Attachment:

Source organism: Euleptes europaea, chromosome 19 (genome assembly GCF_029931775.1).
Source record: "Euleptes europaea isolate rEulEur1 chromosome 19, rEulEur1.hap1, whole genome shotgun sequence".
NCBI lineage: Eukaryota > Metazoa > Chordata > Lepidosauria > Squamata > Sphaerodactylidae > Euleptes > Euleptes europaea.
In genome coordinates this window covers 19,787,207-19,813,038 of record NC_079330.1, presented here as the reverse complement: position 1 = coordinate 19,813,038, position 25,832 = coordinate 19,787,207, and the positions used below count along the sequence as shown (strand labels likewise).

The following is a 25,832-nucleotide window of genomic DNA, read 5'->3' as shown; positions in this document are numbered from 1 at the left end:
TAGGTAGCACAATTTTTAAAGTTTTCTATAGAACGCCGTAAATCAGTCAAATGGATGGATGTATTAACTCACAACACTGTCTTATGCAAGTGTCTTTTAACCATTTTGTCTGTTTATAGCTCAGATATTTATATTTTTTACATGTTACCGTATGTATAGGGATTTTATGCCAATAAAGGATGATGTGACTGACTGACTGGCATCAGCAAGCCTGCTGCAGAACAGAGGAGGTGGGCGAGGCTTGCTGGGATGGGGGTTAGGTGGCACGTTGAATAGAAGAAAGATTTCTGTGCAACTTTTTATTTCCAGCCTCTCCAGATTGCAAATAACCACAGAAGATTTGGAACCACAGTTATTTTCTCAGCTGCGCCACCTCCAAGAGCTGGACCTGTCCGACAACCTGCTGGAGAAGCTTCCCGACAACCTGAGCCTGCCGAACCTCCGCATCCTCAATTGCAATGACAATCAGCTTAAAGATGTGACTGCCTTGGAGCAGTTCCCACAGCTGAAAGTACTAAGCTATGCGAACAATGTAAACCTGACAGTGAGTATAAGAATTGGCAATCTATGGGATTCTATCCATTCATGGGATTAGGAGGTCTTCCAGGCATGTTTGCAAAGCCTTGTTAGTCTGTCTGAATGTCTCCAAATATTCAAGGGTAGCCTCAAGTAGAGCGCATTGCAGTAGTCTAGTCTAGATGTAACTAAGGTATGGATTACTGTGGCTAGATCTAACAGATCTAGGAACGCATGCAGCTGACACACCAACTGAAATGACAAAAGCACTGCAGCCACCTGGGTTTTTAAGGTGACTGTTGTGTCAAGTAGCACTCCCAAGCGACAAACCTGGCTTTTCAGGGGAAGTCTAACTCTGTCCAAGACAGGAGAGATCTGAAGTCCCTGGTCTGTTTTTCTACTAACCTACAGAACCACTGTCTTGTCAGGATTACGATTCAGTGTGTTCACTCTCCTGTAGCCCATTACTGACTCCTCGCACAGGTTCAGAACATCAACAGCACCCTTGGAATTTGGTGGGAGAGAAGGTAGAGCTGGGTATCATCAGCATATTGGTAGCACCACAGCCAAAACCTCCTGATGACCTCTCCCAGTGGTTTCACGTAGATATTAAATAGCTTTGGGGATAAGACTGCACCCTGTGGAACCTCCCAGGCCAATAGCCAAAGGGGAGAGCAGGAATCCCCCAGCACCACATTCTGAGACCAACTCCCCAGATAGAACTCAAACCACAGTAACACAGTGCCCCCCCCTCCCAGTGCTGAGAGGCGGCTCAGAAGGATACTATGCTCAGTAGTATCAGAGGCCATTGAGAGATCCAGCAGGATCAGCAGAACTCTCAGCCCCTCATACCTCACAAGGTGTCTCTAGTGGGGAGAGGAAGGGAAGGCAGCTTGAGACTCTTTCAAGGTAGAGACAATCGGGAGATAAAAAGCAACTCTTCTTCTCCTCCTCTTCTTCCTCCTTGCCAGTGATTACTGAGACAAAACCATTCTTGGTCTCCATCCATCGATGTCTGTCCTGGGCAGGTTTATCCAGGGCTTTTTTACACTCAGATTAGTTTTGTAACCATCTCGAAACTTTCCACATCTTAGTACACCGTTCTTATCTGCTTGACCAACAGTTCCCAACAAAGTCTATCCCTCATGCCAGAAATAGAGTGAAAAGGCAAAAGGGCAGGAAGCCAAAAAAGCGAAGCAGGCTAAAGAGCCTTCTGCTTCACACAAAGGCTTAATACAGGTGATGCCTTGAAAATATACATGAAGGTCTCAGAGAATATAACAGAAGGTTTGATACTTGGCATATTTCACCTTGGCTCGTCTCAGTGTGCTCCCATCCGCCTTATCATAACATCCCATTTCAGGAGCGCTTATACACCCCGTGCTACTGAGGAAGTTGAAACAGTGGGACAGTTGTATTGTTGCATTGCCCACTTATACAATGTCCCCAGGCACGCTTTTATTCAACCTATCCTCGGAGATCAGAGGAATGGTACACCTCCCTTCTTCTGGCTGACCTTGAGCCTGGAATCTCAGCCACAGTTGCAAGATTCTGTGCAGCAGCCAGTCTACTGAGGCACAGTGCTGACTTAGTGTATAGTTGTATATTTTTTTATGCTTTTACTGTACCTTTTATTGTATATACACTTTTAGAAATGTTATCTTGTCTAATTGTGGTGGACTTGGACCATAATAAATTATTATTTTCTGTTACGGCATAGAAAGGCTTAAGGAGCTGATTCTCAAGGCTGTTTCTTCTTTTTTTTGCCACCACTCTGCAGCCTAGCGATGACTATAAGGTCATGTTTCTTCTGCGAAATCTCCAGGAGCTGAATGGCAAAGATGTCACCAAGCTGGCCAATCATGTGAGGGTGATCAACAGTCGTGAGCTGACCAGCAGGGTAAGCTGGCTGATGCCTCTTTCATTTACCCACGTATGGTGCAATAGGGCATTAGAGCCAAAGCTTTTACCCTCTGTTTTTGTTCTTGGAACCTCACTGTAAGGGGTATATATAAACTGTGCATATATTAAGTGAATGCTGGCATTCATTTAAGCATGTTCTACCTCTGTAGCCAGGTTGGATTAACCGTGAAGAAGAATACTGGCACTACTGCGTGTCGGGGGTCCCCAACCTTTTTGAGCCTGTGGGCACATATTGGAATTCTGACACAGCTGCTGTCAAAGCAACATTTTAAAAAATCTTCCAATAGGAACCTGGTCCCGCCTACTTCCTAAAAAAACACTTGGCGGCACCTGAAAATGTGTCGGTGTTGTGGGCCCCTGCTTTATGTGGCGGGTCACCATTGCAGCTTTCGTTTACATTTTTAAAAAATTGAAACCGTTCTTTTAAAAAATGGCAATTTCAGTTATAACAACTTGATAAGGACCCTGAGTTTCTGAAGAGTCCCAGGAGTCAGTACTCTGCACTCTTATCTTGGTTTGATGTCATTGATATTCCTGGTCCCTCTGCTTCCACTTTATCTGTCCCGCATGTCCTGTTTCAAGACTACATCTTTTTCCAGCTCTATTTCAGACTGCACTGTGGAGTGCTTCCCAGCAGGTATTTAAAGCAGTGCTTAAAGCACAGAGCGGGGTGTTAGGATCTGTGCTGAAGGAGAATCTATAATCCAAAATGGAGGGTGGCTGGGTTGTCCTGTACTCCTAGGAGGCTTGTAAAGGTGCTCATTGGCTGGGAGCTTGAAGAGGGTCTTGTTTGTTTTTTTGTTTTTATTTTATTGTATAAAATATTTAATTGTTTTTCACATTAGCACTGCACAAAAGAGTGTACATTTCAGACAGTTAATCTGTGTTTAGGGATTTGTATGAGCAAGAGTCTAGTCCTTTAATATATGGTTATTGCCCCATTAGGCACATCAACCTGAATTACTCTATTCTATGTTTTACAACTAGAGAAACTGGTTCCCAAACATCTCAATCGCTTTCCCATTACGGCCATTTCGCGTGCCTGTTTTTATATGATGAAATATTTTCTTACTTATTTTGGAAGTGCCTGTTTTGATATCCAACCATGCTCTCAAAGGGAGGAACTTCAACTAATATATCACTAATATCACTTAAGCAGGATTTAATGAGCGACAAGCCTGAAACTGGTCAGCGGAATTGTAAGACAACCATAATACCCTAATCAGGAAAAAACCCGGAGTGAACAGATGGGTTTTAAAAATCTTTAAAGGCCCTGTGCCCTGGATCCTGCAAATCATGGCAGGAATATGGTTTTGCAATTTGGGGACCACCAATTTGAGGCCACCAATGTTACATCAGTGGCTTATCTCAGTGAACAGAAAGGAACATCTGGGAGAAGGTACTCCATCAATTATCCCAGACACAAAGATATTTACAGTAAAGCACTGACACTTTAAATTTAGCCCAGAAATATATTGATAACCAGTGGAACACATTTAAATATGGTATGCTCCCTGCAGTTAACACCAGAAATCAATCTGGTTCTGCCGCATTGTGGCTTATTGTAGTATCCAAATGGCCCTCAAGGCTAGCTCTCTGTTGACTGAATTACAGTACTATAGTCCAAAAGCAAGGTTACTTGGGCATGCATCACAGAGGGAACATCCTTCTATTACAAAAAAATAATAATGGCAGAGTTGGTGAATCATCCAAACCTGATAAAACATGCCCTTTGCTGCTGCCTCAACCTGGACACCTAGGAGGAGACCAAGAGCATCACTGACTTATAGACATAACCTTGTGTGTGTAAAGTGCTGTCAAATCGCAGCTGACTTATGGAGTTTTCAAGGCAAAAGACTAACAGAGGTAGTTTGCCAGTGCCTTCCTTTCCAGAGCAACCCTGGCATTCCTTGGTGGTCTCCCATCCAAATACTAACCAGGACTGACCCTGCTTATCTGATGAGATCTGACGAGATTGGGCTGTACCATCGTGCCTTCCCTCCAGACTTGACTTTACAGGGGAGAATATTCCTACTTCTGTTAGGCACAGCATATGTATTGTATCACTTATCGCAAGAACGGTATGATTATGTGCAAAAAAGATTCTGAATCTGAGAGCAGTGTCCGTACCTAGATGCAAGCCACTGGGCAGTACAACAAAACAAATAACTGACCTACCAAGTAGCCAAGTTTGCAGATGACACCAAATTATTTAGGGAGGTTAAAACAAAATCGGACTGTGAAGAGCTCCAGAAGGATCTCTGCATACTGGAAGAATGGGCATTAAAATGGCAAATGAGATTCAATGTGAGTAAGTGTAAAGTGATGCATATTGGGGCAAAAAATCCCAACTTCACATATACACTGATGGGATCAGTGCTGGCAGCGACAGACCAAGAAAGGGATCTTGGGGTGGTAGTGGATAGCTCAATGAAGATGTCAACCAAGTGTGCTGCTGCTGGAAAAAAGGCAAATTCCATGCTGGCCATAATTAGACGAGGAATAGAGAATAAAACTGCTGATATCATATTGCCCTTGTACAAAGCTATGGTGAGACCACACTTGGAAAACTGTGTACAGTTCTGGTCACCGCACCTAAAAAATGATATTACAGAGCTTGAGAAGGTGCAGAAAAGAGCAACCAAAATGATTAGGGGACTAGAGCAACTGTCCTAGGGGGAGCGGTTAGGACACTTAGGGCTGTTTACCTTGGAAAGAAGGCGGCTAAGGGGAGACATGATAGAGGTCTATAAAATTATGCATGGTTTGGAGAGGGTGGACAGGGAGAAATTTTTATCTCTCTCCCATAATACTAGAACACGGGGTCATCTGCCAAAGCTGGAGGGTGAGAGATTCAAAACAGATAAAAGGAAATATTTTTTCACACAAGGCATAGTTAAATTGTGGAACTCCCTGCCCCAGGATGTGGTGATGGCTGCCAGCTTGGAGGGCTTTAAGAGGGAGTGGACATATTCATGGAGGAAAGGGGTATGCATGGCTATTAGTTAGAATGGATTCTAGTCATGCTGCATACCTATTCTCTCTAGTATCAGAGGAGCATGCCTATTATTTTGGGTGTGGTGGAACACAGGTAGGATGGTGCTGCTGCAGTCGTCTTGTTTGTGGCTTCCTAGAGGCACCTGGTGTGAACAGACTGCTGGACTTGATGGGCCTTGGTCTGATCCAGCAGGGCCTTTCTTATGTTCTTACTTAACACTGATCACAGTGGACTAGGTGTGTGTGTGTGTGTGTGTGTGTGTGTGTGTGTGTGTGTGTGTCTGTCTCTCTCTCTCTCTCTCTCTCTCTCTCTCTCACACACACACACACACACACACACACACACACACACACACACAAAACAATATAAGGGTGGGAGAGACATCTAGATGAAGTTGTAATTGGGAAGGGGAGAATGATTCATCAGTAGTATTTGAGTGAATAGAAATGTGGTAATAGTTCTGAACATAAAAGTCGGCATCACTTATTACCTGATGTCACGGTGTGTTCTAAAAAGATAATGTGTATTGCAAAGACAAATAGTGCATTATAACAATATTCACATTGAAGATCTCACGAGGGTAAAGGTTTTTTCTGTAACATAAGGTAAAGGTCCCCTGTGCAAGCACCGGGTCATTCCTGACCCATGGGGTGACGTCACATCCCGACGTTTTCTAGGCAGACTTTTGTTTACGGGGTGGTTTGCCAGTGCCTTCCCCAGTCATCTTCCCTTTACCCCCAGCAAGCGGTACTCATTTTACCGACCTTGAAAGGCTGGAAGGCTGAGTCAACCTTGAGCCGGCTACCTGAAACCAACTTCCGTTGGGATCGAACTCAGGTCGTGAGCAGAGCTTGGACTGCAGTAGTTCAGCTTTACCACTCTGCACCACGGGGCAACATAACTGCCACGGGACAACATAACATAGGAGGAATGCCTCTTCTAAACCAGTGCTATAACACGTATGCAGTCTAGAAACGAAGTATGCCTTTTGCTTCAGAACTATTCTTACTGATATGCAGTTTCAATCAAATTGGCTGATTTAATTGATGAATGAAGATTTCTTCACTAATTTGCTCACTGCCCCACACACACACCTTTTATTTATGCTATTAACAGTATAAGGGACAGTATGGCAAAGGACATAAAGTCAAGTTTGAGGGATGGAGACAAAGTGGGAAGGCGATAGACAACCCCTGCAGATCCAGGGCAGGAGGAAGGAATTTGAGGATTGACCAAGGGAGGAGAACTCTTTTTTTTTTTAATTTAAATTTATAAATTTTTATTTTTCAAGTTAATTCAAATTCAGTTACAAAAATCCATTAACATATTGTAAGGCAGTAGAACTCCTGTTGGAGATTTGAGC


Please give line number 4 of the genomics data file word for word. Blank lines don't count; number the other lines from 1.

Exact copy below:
In genome coordinates this window covers 19,787,207-19,813,038 of record NC_079330.1, presented here as the reverse complement: position 1 = coordinate 19,813,038, position 25,832 = coordinate 19,787,207, and the positions used below count along the sequence as shown (strand labels likewise).